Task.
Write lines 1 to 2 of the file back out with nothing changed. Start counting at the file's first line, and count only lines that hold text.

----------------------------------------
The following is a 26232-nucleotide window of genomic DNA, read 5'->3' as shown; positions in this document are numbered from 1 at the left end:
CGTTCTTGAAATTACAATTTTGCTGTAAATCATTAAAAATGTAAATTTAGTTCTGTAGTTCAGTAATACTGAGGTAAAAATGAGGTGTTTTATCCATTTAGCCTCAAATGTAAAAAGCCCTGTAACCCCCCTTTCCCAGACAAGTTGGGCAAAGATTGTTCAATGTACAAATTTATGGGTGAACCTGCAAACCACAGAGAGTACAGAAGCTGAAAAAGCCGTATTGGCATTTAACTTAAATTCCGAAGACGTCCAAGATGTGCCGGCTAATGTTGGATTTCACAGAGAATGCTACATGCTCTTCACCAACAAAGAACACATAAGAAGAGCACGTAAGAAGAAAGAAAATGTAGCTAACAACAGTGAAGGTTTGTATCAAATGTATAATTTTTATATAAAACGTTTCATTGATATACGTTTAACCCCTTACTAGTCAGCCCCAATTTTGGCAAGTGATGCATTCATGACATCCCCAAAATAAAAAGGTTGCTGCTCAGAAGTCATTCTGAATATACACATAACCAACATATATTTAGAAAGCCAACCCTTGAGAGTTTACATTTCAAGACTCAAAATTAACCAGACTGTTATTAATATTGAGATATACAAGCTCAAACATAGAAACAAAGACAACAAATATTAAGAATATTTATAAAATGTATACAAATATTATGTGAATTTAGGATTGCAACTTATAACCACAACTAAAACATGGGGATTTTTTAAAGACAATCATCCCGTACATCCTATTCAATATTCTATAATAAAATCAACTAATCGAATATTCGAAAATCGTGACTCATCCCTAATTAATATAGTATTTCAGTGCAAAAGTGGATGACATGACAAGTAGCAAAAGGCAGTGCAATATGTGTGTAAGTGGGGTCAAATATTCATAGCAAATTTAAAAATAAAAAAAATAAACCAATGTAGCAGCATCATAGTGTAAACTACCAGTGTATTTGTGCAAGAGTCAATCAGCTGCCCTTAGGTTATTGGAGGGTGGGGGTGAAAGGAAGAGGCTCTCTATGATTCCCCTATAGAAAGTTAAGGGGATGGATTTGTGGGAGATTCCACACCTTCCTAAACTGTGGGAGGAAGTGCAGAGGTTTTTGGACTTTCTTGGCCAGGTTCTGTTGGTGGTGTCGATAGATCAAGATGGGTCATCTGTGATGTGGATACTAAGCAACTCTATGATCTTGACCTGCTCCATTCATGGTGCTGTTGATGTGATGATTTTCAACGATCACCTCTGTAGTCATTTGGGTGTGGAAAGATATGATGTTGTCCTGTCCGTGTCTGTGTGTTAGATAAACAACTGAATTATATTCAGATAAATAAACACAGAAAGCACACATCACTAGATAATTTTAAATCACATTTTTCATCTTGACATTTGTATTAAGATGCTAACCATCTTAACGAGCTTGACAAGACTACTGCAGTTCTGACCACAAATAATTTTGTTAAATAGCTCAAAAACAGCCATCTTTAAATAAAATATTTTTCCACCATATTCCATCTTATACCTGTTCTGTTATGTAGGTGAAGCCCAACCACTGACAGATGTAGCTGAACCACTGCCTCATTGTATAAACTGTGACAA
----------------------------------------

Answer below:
The following is a 26232-nucleotide window of genomic DNA, read 5'->3' as shown; positions in this document are numbered from 1 at the left end:
CGTTCTTGAAATTACAATTTTGCTGTAAATCATTAAAAATGTAAATTTAGTTCTGTAGTTCAGTAATACTGAGGTAAAAATGAGGTGTTTTATCCATTTAGCCTCAAATGTAAAAAGCCCTGTAACCCCCCTTTCCCAGACAAGTTGGGCAAAGATTGTTCAATGTACAAATTTATGGGTGAACCTGCAAACCACAGAGAGTACAGAAGCTGAAAAAGCCGTATTGGCATTTAACTTAAATTCCGAAGACGTCCAAGATGTGCCGGCTAATGTTGGATTTCACAGAGAATGCTACATGCTCTTCACCAACAAAGAACACATAAGAAGAGCACGTAAGAAGAAAGAAAATGTAGCTAACAACAGTGAAGGTTTGTATCAAATGTATAATTTTTATATAAAACGTTTCATTGATATACGTTTAACCCCTTACTAGTCAGCCCCAATTTTGGCAAGTGATGCATTCATGACATCCCCAAAATAAAAAGGTTGCTGCTCAGAAGTCATTCTGAATATACACATAACCAACATATATTTAGAAAGCCAACCCTTGAGAGTTTACATTTCAAGACTCAAAATTAACCAGACTGTTATTAATATTGAGATATACAAGCTCAAACATAGAAACAAAGACAACAAATATTAAGAATATTTATAAAATGTATACAAATATTATGTGAATTTAGGATTGCAACTTATAACCACAACTAAAACATGGGGATTTTTTAAAGACAATCATCCCGTACATCCTATTCAATATTCTATAATAAAATCAACTAATCGAATATTCGAAAATCGTGACTCATCCCTAATTAATATAGTATTTCAGTGCAAAAGTGGATGACATGACAAGTAGCAAAAGGCAGTGCAATATGTGTGTAAGTGGGGTCAAATATTCATAGCAAATTTAAAAATAAAAAAAATAAACCAATGTAGCAGCATCATAGTGTAAACTACCAGTGTATTTGTGCAAGAGTCAATCAGCTGCCCTTAGGTTATTGGAGGGTGGGGGTGAAAGGAAGAGGCTCTCTATGATTCCCCTATAGAAAGTTAAGGGGATGGATTTGTGGGAGATTCCACACCTTCCTAAACTGTGGGAGGAAGTGCAGAGGTTTTTGGACTTTCTTGGCCAGGTTCTGTTGGTGGTGTCGATAGATCAAGATGGGTCATCTGTGATGTGGATACTAAGCAACTCTATGATCTTGACCTGCTCCATTCATGGTGCTGTTGATGTGATGATTTTCAACGATCACCTCTGTAGTCATTTGGGTGTGGAAAGATATGATGTTGTCCTGTCCGTGTCTGTGTGTTAGATAAACAACTGAATTATATTCAGATAAATAAACACAGAAAGCACACATCACTAGATAATTTTAAATCACATTTTTCATCTTGACATTTGTATTAAGATGCTAACCATCTTAACGAGCTTGACAAGACTACTGCAGTTCTGACCACAAATAATTTTGTTAAATAGCTCAAAAACAGCCATCTTTAAATAAAATATTTTTCCACCATATTCCATCTTATACCTGTTCTGTTATGTAGGTGAAGCCCAACCACTGACAGATGTAGCTGAACCACTGCCTCATTGTATAAACTGTGACAA